More articles Tuesday 15 August 2017 7:00am
Director's Cut: Nick Barley's International View - Tuesday 15 August
Earlier this year, Book Festival Director Nick Barley chaired the judging panel for the 2017 Man Booker International Prize – a prize awarded annually for the finest piece of fiction in translation, and shared equally by the author and translator. In a series of blog posts running throughout the Festival, he gives you an insight into what went into selecting this year’s winner and highlights some of the top international authors appearing at the Book Festival this year:
David Grossman: an emotional welcome back
Now that the festival is up and running, my job becomes quite special. My days are spent welcoming a cornucopia of writers whose work I admire, and often downright adore. The Authors’ Yurt is positively buzzing with happy reunions: authors who perhaps last saw each other at a festival in Sydney or Buenos Aires; editors bumping into agents they last did business with in Frankfurt or Bologna; usually-confident politicians meekly saying hello to novelists they’ve long idolised and wanted to meet. Anyone who has spent any time in the Yurt will confirm that no other festival has a green room like it.
Occasionally there will be the coincidental arrival of authors in the Yurt whose simultaneous presence causes a buzz that’s even greater than usual. The place was positively throbbing when the legendary former US politician (and friend of Martin Luther King), Jesse Jackson was in the Yurt at the same time as the greatest stage actor of his generation, Mark Rylance. And there was an electric atmosphere recently when young Pakistani activist Malala Yousafzai was joined in the Yurt by JK Rowling in advance of a special Book Festival event for teenagers.
This year there’s one author I’m especially looking forward to seeing. Israeli author David Grossman is unquestionably one of the world’s most accomplished novelists and he joins us in Edinburgh on Wednesday as the winner of the 2017 Man Booker International Prize. As the chair of the prize jury, it was my honour to read his latest novel, A Horse Walks Into a Bar, four times and to assess it extremely carefully with my fellow judges. Acidic, in-your-face and eventually heartbreaking, it is simply a masterpiece of pace and construction and it beat off some exceptionally strong competition to win the MBI Prize.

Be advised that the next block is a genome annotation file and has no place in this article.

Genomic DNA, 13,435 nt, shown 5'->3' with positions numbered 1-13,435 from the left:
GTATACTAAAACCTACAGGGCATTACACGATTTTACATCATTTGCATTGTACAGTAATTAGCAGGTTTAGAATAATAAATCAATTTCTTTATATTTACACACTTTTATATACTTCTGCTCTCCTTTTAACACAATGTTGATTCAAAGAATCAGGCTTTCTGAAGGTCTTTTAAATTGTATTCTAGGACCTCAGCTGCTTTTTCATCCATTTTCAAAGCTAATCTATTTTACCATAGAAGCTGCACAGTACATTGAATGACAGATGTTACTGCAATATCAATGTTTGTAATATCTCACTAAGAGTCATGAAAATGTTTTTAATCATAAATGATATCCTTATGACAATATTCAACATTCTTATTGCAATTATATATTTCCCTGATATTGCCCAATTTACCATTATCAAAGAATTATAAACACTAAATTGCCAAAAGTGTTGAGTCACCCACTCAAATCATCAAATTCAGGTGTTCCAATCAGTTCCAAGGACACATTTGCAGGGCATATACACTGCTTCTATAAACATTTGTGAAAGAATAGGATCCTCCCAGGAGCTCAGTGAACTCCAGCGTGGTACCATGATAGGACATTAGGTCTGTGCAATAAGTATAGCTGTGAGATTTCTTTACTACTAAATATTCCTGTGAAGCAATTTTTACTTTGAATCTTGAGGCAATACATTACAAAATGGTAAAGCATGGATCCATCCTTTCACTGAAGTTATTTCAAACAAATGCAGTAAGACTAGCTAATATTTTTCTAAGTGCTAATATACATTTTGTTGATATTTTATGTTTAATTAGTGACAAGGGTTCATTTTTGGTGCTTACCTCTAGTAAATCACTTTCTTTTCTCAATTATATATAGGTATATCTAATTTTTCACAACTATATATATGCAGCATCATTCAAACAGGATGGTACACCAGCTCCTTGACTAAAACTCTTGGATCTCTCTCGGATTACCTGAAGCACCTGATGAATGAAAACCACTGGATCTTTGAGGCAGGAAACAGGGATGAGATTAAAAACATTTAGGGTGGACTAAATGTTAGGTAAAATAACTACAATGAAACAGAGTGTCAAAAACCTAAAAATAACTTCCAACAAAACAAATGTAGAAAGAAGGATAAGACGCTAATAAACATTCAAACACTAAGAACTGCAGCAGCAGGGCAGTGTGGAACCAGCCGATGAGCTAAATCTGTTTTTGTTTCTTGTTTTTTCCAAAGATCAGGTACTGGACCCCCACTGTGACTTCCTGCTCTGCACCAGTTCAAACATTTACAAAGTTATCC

I’ve met with David a number of times over the years, including in Krakow when he was speaking about his novel To the End of the Land, and in Strasbourg where we had dinner and he told me about his prose poem Falling Out of Time. Anyone who has read these books will not be at all surprised to hear that in the flesh he is a man who is quietly assured, but at the same time ravaged by grief. The death of David’s son Uri came on 12th August 2006. While Uri was serving his military service, the Israeli army went to war with Hezbollah in Lebanon and he was killed when the tank he was driving was hit by a rocket. Uri and his two crew members who were also killed, were trying to rescue soldiers from another tank at the time.
In the years that have followed the tragedy, David Grossman has channelled his grief into some of the most powerful and unforgettable fiction of the 21st century to date. Thanks to the work of translator (and co-winner of the MBI Prize) Jessica Cohen, we can read them all in exquisite English too, and A Horse Walks Into a Bar is the pair’s latest collaboration. It’s quite unlike any other Grossman book.
Winning the Man Booker International Prize has presented David and his wife Michal with an opportunity to return to Edinburgh for the first time since 2002, even though this time they won’t be able to bring Uri. For all sorts of reasons it will be a highly emotional retracing of their steps, but despite the tragic events since he was last with us, David’s international reputation has soared ever higher. After the Man Booker prize dinner in June, I spoke at some length with David and Michal, and they agreed that this year – at last – feels like a good time to make another visit to Scotland. We are very fortunate to welcome him and I am sure that the Book Festival audience will give this one-of-a-kind author a hugely generous reception.
Nick Barley interviews the winner of the 2017 Man Booker International Prize, David Grossman, on Wednesday 16 August at 5.45pm. Tickets for the event are available online, by calling the Box Office on 0845 373 5888 or by visiting the Book Festival Box Office in the Charlotte Square Gardens Entrance Tent.
Edinburgh International Book Festival - bringing you the finest in translated fiction in association with The Man Booker International Prize.